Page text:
Our oceans have a pollution problem. Over a decade ago, the North Pacific Gyre was discovered harboring untold tons of plastic trash, and quickly became known as the "Great Pacific Garbage Patch." It was a shocking wake-up call to the world which showed that even the most remote corners of the global were not immune to our throw-away culture. There are five main gyres in Earth's oceans. In January, members of the ocean advocacy group 5 Gyres set out to chart the North Atlantic Gyre. They're suspicion: that the world's water was more polluted than anyone knew, and that a "Great Atlantic Garbage Patch" was lurking somewhere between the U.S. Virgin Islands and Bermuda. But no one had ever looked for it before.

First Trawl

No sooner had the first trawling net been raised from the water than the crew's worst fears were confirmed: plastic. The material's pervasiveness struck Stiv Wilson who, as he says, "began the cruise an independent journalist, and ended it a board member of 5 Gyres." "If you look for it, you will find plastic everywhere, in or out of the gyres," Wilson said. "If you go two miles off the coast of San Francisco and trawl you will find it. It's denser in the gyres, but it's everywhere."

Sampling by Hand

Most of the brown gunk in this image is natural. It's sargassum algae, which gives the North Atlantic Gyre its other name: Sargasso Sea. But the white flecks researchers are reaching for are chunks of plastic floating near the surface. Contrary to what many people think, ocean "garbage patches" are really more like thin stews of pollution. All shapes and sizes of plastic trash hang in the water column, sometimes very spread out, sometimes arranged by wind patterns into dense lines that extend to the horizon.

The Big Stuff

During nearly 40 trawls of the North Atlantic Gyre taken throughout the trip, the net never came up empty. "We got plastic every single time," Wilson said. This pile of garbage was hauled out of the water by hand over the course of about 40 minutes. "This was just two people using crappy pool nets to scoop stuff up," Wilson said. "We got 10 percent of all the stuff in the water, maybe."

The Little Stuff

In amongst small-fry lanternfish are blue flecks of plastic, and even a few BB-sized pellets of "nurdles" -- bits of virgin plastic that fell off a freighter or were washed down a river and into the ocean before they were ever made into a product. "As I like to say, 'shit rolls downhill, and at the very bottom of the hill are the oceans,'" Wilson said. Major rivers like the Columbia and the Mississippi can carry huge amounts of plastics into the oceans, where they remain permanently. Once in the open ocean, plastic may be mistaken for food by fish like the lanternfish. Scientists don't know how often this happens, but they worry that chemicals trapped in plastic could leach into animal tissues and begin a slow march up the food web. Sea birds, large ocean predators -- even people -- may be having this stuff for lunch without even knowing it.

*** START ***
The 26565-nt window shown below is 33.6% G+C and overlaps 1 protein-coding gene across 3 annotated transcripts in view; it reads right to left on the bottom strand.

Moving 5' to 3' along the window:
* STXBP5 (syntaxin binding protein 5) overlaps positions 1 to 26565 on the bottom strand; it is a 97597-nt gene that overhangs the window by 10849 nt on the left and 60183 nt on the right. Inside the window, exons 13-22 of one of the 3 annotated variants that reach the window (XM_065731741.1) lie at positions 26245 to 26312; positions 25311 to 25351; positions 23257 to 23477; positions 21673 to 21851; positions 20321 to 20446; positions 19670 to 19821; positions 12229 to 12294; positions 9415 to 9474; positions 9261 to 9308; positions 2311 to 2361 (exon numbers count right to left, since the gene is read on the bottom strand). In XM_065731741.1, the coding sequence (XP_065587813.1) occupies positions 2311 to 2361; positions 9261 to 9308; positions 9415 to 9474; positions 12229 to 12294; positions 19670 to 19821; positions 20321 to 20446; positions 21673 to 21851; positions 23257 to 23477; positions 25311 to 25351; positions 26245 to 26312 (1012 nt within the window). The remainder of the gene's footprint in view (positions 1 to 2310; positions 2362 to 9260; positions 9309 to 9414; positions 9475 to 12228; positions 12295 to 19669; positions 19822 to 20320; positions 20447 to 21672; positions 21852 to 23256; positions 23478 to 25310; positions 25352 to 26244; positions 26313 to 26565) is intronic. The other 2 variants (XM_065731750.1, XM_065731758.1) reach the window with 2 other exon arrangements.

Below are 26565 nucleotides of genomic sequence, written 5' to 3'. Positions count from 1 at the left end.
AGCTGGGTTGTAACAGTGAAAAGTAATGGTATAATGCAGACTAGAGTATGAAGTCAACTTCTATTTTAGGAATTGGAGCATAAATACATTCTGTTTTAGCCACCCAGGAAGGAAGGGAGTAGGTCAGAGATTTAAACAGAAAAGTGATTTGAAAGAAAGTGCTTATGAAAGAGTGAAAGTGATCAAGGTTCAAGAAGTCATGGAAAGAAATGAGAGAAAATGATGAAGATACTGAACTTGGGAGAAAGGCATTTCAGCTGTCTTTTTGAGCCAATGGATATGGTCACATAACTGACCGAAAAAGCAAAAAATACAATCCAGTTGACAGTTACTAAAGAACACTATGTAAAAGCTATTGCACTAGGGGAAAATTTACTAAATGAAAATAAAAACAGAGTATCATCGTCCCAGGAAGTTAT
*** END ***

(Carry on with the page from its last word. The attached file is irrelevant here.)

Plastic Reef

Along for the ride was Dutch artist Maarten vanden Eynde (left), who is collecting material to build a reef 40 meters long by 10 meters wide (131 x 33 feet) out of plastic removed from the ocean. He was not disappointed. The expedition collected 876 pounds of plastic, some of it from beaches in the Virgin Islands and Bermuda, but mostly from the open ocean. That included what Stiv Wilson called "his favorite piece of plastic" (right) -- a small fleck with the word "from" still visible, looking like a fractured message from whoever discarded it.

A Losing Battle?

Hauling plastic out of the oceans by hand is never going to work. Wilson said that for the time it takes to fill a freighter with junk, several times that much will be dumped into the sea through everyday human activity. "It's growing at an alarming rate," he said, though he admitted that no one's really sure how much plastic is dumped every year, or how much makes its way to the gyres.

What's Next?

Like the name says, the goal of 5 Gyres is to explore all five of Earth's main ocean gyres. So far the North Atlantic and Pacific gyres are the only ones to have been extensively surveyed. But Wilson said that his colleagues have found plastic in the Indian Ocean gyre during a recent preliminary cruise. "The problem is growing at an alarming rate," he said. The only way to stop it is a dramatic reduction of the plastic we use today, especially single-use items like coffe cup lids, grogery bags, and soda straws. "You're not seeing car bumpers out there," Wilson said. "It sounds trite, but really what's needed is a grassroots effort to reduce our addiction to single-use plastics."